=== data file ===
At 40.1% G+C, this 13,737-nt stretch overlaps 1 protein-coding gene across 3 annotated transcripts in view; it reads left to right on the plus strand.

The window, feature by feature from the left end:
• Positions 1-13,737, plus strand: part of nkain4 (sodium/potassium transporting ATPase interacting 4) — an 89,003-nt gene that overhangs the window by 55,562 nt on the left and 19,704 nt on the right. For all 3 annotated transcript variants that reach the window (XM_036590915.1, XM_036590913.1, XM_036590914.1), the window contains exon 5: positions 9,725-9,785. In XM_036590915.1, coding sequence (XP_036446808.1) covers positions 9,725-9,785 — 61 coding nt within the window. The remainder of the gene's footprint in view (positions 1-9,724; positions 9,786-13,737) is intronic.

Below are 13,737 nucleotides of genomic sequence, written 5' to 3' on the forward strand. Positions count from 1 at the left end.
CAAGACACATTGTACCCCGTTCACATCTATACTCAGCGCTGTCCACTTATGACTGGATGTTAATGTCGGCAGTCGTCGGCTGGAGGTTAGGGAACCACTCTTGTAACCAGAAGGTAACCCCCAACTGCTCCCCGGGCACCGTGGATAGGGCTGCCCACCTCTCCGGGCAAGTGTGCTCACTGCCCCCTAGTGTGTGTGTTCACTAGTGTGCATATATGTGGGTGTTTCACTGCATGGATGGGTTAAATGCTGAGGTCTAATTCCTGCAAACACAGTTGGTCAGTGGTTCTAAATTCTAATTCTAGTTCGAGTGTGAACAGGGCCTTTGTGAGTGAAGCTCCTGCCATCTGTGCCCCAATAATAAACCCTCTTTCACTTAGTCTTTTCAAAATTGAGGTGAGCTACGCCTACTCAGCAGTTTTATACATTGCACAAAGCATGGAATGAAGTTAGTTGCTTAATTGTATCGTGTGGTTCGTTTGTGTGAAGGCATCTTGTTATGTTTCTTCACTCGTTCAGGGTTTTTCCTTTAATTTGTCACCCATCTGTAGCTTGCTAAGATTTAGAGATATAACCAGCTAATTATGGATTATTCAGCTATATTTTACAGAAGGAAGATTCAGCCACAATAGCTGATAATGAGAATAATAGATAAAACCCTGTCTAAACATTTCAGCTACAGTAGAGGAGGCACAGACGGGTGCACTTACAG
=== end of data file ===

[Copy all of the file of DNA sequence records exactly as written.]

At 40.1% G+C, this 13,737-nt stretch overlaps 1 protein-coding gene across 3 annotated transcripts in view; it reads left to right on the plus strand.

The window, feature by feature from the left end:
• Positions 1-13,737, plus strand: part of nkain4 (sodium/potassium transporting ATPase interacting 4) — an 89,003-nt gene that overhangs the window by 55,562 nt on the left and 19,704 nt on the right. For all 3 annotated transcript variants that reach the window (XM_036590915.1, XM_036590913.1, XM_036590914.1), the window contains exon 5: positions 9,725-9,785. In XM_036590915.1, coding sequence (XP_036446808.1) covers positions 9,725-9,785 — 61 coding nt within the window. The remainder of the gene's footprint in view (positions 1-9,724; positions 9,786-13,737) is intronic.

Below are 13,737 nucleotides of genomic sequence, written 5' to 3' on the forward strand. Positions count from 1 at the left end.
CAAGACACATTGTACCCCGTTCACATCTATACTCAGCGCTGTCCACTTATGACTGGATGTTAATGTCGGCAGTCGTCGGCTGGAGGTTAGGGAACCACTCTTGTAACCAGAAGGTAACCCCCAACTGCTCCCCGGGCACCGTGGATAGGGCTGCCCACCTCTCCGGGCAAGTGTGCTCACTGCCCCCTAGTGTGTGTGTTCACTAGTGTGCATATATGTGGGTGTTTCACTGCATGGATGGGTTAAATGCTGAGGTCTAATTCCTGCAAACACAGTTGGTCAGTGGTTCTAAATTCTAATTCTAGTTCGAGTGTGAACAGGGCCTTTGTGAGTGAAGCTCCTGCCATCTGTGCCCCAATAATAAACCCTCTTTCACTTAGTCTTTTCAAAATTGAGGTGAGCTACGCCTACTCAGCAGTTTTATACATTGCACAAAGCATGGAATGAAGTTAGTTGCTTAATTGTATCGTGTGGTTCGTTTGTGTGAAGGCATCTTGTTATGTTTCTTCACTCGTTCAGGGTTTTTCCTTTAATTTGTCACCCATCTGTAGCTTGCTAAGATTTAGAGATATAACCAGCTAATTATGGATTATTCAGCTATATTTTACAGAAGGAAGATTCAGCCACAATAGCTGATAATGAGAATAATAGATAAAACCCTGTCTAAACATTTCAGCTACAGTAGAGGAGGCACAGACGGGTGCACTTACAG